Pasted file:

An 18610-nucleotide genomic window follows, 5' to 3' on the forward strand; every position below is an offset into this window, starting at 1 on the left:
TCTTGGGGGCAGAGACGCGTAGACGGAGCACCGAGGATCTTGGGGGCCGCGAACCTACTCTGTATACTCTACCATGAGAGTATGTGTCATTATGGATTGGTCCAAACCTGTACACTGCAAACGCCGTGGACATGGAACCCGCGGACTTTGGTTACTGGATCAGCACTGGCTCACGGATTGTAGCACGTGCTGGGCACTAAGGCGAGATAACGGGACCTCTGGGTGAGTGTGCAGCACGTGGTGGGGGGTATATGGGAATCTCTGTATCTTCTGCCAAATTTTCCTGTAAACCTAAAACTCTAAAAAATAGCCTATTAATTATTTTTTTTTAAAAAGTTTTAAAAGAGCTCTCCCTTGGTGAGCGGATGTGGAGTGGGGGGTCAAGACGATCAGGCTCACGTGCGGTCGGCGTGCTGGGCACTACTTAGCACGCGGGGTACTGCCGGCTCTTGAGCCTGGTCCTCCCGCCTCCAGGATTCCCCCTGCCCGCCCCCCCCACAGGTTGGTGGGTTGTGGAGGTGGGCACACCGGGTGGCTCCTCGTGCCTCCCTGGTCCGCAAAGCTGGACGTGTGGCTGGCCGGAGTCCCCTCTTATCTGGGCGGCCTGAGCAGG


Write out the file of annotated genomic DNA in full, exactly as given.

An 18610-nucleotide genomic window follows, 5' to 3' on the forward strand; every position below is an offset into this window, starting at 1 on the left:
TCTTGGGGGCAGAGACGCGTAGACGGAGCACCGAGGATCTTGGGGGCCGCGAACCTACTCTGTATACTCTACCATGAGAGTATGTGTCATTATGGATTGGTCCAAACCTGTACACTGCAAACGCCGTGGACATGGAACCCGCGGACTTTGGTTACTGGATCAGCACTGGCTCACGGATTGTAGCACGTGCTGGGCACTAAGGCGAGATAACGGGACCTCTGGGTGAGTGTGCAGCACGTGGTGGGGGGTATATGGGAATCTCTGTATCTTCTGCCAAATTTTCCTGTAAACCTAAAACTCTAAAAAATAGCCTATTAATTATTTTTTTTTAAAAAGTTTTAAAAGAGCTCTCCCTTGGTGAGCGGATGTGGAGTGGGGGGTCAAGACGATCAGGCTCACGTGCGGTCGGCGTGCTGGGCACTACTTAGCACGCGGGGTACTGCCGGCTCTTGAGCCTGGTCCTCCCGCCTCCAGGATTCCCCCTGCCCGCCCCCCCCACAGGTTGGTGGGTTGTGGAGGTGGGCACACCGGGTGGCTCCTCGTGCCTCCCTGGTCCGCAAAGCTGGACGTGTGGCTGGCCGGAGTCCCCTCTTATCTGGGCGGCCTGAGCAGG